News and commentary on organized crime, street crime, white collar crime, cyber crime, sex crime, crime fiction, crime prevention, espionage and terrorism.
Thursday, January 26, 2017
New York Man Sentenced To 20 Years For Conspiring To Provide Material Support To ISIL In Connection With Planned New Year's Eve Attack
The U.S. Justice Department released the below information:
Emanuel L. Lutchman, 26, of Rochester, New York, was sentenced to 20 years in prison and 50 years of supervised release for conspiring to provide material support to the Islamic State of Iraq and the Levant (ISIL), a designated foreign terrorist organization.
Acting Assistant Attorney General for National Security Mary B. McCord, Acting U.S. Attorney James P. Kennedy, Jr. of the Western District of New York and Special Agent in Charge Adam S. Cohen of the FBI’s Buffalo, New York Division made the announcement. Chief U.S. District Judge Frank P. Geraci of the Western District of New York handed down the sentence.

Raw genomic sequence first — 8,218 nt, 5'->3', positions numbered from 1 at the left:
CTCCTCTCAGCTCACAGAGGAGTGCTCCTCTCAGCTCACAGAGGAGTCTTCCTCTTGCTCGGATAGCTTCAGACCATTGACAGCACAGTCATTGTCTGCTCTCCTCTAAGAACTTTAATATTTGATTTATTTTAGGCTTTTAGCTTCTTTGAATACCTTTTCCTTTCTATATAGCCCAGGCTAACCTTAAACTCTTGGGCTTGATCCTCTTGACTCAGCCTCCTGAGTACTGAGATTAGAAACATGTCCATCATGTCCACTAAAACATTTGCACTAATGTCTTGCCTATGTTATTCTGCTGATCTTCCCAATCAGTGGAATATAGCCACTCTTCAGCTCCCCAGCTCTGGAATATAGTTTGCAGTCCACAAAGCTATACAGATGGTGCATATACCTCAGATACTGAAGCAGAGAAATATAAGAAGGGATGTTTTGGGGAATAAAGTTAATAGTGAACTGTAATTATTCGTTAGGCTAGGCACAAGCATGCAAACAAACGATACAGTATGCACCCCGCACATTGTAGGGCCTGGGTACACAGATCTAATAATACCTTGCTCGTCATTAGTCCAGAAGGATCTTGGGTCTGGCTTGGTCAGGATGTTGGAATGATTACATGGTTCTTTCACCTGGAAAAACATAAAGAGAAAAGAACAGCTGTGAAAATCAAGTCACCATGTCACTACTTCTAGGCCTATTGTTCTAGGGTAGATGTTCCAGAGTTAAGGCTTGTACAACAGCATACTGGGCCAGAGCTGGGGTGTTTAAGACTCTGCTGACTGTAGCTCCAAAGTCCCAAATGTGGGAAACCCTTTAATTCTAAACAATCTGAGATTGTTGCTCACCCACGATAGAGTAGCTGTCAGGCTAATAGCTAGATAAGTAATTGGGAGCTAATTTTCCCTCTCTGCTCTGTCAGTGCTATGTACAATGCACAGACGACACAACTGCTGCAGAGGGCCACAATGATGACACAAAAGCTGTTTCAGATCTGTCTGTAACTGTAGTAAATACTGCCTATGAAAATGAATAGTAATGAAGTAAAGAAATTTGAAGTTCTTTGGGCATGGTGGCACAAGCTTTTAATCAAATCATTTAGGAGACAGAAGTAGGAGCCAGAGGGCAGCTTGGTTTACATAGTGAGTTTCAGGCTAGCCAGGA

“Emanuel Lutchman conspired with an ISIL member located overseas and planned to kill innocent civilians on U.S. soil in the name of the terrorist organization,” said Acting Assistant Attorney General McCord. “Countering terrorist threats remains the highest priority of the National Security Division, and we will continue our efforts to bring to justice those who conspire to provide material support to foreign terrorist organizations. I want to thank the many agents, analysts and prosecutors who contributed to the disruption of this deadly plot.”
“This defendant was in direct personal communication with an individual who was an external attack planner and influential recruiter for ISIL in Syria,” said Acting U.S. Attorney Kennedy. “That individual is now deceased, but, while living, he acted essentially as a terror trainer to Emanuel Lutchman and others. Together the two discussed the defendant’s plan to conduct a murderous attack within the City of Rochester essentially as a means of establishing his value as a future terrorist for ISIL in Syria. Viewed in this context, it would be hard to overstate the danger that Lutchman presented.” Mr. Kennedy emphasized that, “As prosecutors, a significant part of the role we play is to protect the citizens in our community from the threats they face. This sentence accomplishes that.”